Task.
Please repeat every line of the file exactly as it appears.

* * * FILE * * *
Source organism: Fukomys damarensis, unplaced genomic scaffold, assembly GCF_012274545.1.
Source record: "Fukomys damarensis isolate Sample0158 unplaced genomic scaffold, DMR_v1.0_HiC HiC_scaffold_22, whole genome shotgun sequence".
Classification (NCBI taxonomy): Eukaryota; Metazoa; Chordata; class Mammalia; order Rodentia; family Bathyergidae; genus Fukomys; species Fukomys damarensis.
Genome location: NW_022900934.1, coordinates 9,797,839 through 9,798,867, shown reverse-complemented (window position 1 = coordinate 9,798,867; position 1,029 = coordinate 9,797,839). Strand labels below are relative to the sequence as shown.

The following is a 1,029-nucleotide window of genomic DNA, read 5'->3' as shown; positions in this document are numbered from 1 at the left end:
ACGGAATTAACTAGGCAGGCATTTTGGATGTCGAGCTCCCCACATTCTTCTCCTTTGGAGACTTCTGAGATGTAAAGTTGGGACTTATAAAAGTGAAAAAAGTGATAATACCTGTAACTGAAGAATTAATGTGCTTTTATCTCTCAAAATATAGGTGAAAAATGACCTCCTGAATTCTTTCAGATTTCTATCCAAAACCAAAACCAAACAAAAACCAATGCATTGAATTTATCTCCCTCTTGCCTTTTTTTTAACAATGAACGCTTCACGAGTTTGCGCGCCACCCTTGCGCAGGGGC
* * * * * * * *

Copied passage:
Source organism: Fukomys damarensis, unplaced genomic scaffold, assembly GCF_012274545.1.
Source record: "Fukomys damarensis isolate Sample0158 unplaced genomic scaffold, DMR_v1.0_HiC HiC_scaffold_22, whole genome shotgun sequence".
Classification (NCBI taxonomy): Eukaryota; Metazoa; Chordata; class Mammalia; order Rodentia; family Bathyergidae; genus Fukomys; species Fukomys damarensis.
Genome location: NW_022900934.1, coordinates 9,797,839 through 9,798,867, shown reverse-complemented (window position 1 = coordinate 9,798,867; position 1,029 = coordinate 9,797,839). Strand labels below are relative to the sequence as shown.

The following is a 1,029-nucleotide window of genomic DNA, read 5'->3' as shown; positions in this document are numbered from 1 at the left end:
ACGGAATTAACTAGGCAGGCATTTTGGATGTCGAGCTCCCCACATTCTTCTCCTTTGGAGACTTCTGAGATGTAAAGTTGGGACTTATAAAAGTGAAAAAAGTGATAATACCTGTAACTGAAGAATTAATGTGCTTTTATCTCTCAAAATATAGGTGAAAAATGACCTCCTGAATTCTTTCAGATTTCTATCCAAAACCAAAACCAAACAAAAACCAATGCATTGAATTTATCTCCCTCTTGCCTTTTTTTTAACAATGAACGCTTCACGAGTTTGCGCGCCACCCTTGCGCAGGGGC